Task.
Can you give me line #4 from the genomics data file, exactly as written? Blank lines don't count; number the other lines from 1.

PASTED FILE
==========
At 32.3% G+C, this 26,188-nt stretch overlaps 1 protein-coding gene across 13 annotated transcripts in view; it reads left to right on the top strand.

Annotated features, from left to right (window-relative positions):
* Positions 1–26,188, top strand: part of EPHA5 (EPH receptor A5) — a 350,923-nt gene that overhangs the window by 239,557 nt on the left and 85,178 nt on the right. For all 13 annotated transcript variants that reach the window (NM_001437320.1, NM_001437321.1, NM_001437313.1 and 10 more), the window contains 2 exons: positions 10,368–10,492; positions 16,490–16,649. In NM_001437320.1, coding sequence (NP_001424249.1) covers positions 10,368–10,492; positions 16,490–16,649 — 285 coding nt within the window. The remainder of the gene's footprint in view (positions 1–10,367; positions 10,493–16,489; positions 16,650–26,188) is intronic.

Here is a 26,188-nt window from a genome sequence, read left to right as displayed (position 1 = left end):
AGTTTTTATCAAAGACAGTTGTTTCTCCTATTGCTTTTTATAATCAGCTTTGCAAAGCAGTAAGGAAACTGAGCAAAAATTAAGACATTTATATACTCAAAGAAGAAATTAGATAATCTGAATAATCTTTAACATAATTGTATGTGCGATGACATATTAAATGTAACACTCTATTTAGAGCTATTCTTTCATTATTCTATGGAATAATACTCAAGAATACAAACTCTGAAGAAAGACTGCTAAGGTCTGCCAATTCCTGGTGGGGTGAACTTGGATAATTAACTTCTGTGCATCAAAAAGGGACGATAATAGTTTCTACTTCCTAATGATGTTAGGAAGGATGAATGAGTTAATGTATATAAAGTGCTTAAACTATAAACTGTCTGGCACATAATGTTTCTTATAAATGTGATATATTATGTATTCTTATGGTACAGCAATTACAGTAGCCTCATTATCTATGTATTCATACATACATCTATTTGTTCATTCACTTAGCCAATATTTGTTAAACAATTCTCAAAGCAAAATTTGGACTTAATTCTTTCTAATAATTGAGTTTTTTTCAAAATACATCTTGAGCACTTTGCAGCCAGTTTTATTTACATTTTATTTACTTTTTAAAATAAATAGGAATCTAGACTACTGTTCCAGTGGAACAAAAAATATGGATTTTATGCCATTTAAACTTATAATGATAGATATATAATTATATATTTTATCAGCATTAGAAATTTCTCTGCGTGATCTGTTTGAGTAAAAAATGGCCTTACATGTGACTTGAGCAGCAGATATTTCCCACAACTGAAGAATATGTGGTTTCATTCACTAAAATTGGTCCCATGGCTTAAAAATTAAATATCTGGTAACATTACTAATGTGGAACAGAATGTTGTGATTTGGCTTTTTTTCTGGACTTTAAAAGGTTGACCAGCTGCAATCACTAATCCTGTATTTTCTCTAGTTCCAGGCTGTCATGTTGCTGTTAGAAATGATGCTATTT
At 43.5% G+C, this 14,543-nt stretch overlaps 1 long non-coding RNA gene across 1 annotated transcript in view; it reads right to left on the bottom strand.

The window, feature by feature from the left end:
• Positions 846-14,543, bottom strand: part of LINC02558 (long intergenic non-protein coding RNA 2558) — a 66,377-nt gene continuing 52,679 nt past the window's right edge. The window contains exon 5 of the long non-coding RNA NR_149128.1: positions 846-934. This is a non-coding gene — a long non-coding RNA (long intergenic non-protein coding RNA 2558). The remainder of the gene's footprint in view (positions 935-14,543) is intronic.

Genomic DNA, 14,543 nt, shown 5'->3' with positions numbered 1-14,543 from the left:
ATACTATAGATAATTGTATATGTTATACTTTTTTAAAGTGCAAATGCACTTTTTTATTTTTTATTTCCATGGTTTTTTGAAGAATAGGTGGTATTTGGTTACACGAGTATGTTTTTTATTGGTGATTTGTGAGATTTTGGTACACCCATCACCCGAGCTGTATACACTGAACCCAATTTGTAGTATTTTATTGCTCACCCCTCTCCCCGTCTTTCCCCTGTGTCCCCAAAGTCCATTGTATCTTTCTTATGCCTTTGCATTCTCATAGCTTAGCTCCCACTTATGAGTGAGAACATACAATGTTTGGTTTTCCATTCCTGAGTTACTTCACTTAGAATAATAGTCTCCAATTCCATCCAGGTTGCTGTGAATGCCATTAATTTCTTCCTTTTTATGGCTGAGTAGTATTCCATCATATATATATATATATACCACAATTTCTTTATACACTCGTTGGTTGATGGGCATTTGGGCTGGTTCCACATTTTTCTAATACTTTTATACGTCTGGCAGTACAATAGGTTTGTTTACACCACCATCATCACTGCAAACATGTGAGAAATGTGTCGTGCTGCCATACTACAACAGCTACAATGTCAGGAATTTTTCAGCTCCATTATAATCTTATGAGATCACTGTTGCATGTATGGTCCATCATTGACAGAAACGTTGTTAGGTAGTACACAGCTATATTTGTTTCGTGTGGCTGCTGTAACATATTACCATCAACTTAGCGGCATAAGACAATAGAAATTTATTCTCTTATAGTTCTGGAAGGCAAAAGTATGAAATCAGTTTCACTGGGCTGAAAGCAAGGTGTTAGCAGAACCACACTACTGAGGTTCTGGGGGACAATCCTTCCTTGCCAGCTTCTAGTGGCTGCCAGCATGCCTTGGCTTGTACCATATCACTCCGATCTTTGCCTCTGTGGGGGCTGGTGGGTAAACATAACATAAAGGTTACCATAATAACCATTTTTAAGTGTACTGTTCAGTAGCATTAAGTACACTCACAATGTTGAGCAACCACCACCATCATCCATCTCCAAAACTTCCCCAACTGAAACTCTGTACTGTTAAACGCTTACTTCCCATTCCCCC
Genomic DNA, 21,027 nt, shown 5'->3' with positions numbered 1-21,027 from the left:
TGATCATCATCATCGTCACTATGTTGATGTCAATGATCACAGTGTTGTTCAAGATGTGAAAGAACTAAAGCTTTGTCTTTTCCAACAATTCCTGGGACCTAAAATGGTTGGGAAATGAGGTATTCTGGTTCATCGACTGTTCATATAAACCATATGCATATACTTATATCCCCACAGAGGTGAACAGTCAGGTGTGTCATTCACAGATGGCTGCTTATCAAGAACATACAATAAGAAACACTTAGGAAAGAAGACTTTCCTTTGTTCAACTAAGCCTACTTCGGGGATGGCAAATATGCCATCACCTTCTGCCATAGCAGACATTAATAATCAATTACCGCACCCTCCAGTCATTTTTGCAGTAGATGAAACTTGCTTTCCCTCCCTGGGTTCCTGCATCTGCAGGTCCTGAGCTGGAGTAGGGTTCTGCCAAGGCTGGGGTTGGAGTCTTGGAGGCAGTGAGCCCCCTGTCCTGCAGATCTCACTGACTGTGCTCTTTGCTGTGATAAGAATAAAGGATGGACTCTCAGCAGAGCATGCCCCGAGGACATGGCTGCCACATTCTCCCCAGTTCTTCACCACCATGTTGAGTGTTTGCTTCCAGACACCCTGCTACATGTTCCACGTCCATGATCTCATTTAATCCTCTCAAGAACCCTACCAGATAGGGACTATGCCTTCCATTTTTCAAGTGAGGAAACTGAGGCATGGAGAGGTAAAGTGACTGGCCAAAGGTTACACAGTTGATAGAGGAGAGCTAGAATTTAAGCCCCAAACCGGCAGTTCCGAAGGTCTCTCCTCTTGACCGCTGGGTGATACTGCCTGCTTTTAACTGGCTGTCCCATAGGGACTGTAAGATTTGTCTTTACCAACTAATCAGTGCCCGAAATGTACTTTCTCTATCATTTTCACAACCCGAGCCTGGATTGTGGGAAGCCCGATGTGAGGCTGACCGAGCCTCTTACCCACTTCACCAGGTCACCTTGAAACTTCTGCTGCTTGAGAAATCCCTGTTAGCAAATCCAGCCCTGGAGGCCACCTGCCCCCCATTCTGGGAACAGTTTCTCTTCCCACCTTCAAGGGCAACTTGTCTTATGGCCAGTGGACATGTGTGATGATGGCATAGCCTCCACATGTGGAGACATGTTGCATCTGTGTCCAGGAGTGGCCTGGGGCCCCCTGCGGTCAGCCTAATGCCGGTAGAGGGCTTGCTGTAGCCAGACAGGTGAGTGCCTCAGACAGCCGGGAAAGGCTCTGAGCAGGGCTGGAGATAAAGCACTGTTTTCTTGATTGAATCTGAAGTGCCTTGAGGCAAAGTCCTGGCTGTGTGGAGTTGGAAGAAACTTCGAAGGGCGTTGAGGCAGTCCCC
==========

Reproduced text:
Here is a 26,188-nt window from a genome sequence, read left to right as displayed (position 1 = left end):